This editorial appeared in Wednesday’s Washington Post.
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Cambodia, which last year sentenced a man to 18 months in prison for a Facebook post, was one of the first to seize upon Trump’s approach. A government spokesman, noting how the White House had barred several U.S. outlets from a briefing, warned Radio Free Asia and Voice of America about their news coverage, which is quite straightforward and therefore threatening to the government of Prime Minister Hun Sen. The spokesman declared, “Freedom of expression is subject to law and must respect the state’s power.”
Respect of state power and the ruling Communist Party is also what China demands in no uncertain terms from its news media, insisting they “have the party as their family name.” China’s propagandists have started to mimic Trump’s methods in news articles. The party’s leading newspaper, People’s Daily, denounced Western news coverage of a Chinese lawyer and human rights advocate who said he had been tortured by splashing a photograph with the words “FAKE NEWS.” The paper said it was “fabricated to tarnish China’s image.”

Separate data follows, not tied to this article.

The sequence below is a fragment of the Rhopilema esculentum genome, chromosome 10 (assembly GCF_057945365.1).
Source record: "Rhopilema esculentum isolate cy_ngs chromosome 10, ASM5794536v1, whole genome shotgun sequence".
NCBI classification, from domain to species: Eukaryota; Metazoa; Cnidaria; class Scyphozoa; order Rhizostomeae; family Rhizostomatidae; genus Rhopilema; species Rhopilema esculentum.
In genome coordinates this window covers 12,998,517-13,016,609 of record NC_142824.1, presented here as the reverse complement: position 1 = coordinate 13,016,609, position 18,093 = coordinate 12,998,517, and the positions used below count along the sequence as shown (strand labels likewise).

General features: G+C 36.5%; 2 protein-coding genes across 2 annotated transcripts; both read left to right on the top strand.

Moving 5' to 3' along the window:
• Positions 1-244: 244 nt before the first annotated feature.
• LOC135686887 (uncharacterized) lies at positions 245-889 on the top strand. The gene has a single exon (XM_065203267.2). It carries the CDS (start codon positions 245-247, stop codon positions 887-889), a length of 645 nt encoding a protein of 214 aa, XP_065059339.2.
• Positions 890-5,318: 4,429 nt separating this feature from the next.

In Russia, where press freedom has been corralled into a small space under President Vladimir Putin and the dark arts of propaganda and disinformation are well practiced, the Foreign Ministry has set up a new section of its website for “fake news,” with a big red stamp of “FAKE” for reports that it does not like. Among those so branded was a New York Times article describing the new practice.
Trump has a personally contradictory relationship with the news media. He has long hungered for favorable coverage. But he appears to see the news media in strictly promotional terms, not as a mechanism of democracy to probe and criticize.
But the United States has a long tradition of speaking out against crackdowns on the news media, and sometimes those interventions make a difference. Secretary of State Rex Tillerson says that “American foreign policy must promote our core values of freedom, democracy and stability.”Does the president agree?